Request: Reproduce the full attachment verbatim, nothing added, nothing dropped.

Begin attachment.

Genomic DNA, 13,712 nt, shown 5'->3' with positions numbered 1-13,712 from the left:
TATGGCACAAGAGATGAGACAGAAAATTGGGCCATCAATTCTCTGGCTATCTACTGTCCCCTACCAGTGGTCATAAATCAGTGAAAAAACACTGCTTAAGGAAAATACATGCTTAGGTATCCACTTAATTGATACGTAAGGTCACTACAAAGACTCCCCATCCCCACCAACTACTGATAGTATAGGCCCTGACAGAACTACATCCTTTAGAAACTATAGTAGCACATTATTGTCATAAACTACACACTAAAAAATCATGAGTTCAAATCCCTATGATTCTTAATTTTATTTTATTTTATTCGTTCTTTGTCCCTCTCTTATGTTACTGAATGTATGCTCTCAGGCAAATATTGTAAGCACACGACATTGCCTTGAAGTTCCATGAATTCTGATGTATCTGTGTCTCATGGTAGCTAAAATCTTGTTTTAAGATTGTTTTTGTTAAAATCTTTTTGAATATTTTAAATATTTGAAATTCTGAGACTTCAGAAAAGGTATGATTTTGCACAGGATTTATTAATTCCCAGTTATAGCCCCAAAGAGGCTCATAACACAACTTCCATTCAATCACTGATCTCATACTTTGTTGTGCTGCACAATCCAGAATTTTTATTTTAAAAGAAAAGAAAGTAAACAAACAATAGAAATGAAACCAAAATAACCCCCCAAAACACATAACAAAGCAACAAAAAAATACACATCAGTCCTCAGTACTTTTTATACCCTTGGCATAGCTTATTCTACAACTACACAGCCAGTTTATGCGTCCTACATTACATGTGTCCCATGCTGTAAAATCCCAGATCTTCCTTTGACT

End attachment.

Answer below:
Genomic DNA, 13,712 nt, shown 5'->3' with positions numbered 1-13,712 from the left:
TATGGCACAAGAGATGAGACAGAAAATTGGGCCATCAATTCTCTGGCTATCTACTGTCCCCTACCAGTGGTCATAAATCAGTGAAAAAACACTGCTTAAGGAAAATACATGCTTAGGTATCCACTTAATTGATACGTAAGGTCACTACAAAGACTCCCCATCCCCACCAACTACTGATAGTATAGGCCCTGACAGAACTACATCCTTTAGAAACTATAGTAGCACATTATTGTCATAAACTACACACTAAAAAATCATGAGTTCAAATCCCTATGATTCTTAATTTTATTTTATTTTATTCGTTCTTTGTCCCTCTCTTATGTTACTGAATGTATGCTCTCAGGCAAATATTGTAAGCACACGACATTGCCTTGAAGTTCCATGAATTCTGATGTATCTGTGTCTCATGGTAGCTAAAATCTTGTTTTAAGATTGTTTTTGTTAAAATCTTTTTGAATATTTTAAATATTTGAAATTCTGAGACTTCAGAAAAGGTATGATTTTGCACAGGATTTATTAATTCCCAGTTATAGCCCCAAAGAGGCTCATAACACAACTTCCATTCAATCACTGATCTCATACTTTGTTGTGCTGCACAATCCAGAATTTTTATTTTAAAAGAAAAGAAAGTAAACAAACAATAGAAATGAAACCAAAATAACCCCCCAAAACACATAACAAAGCAACAAAAAAATACACATCAGTCCTCAGTACTTTTTATACCCTTGGCATAGCTTATTCTACAACTACACAGCCAGTTTATGCGTCCTACATTACATGTGTCCCATGCTGTAAAATCCCAGATCTTCCTTTGACT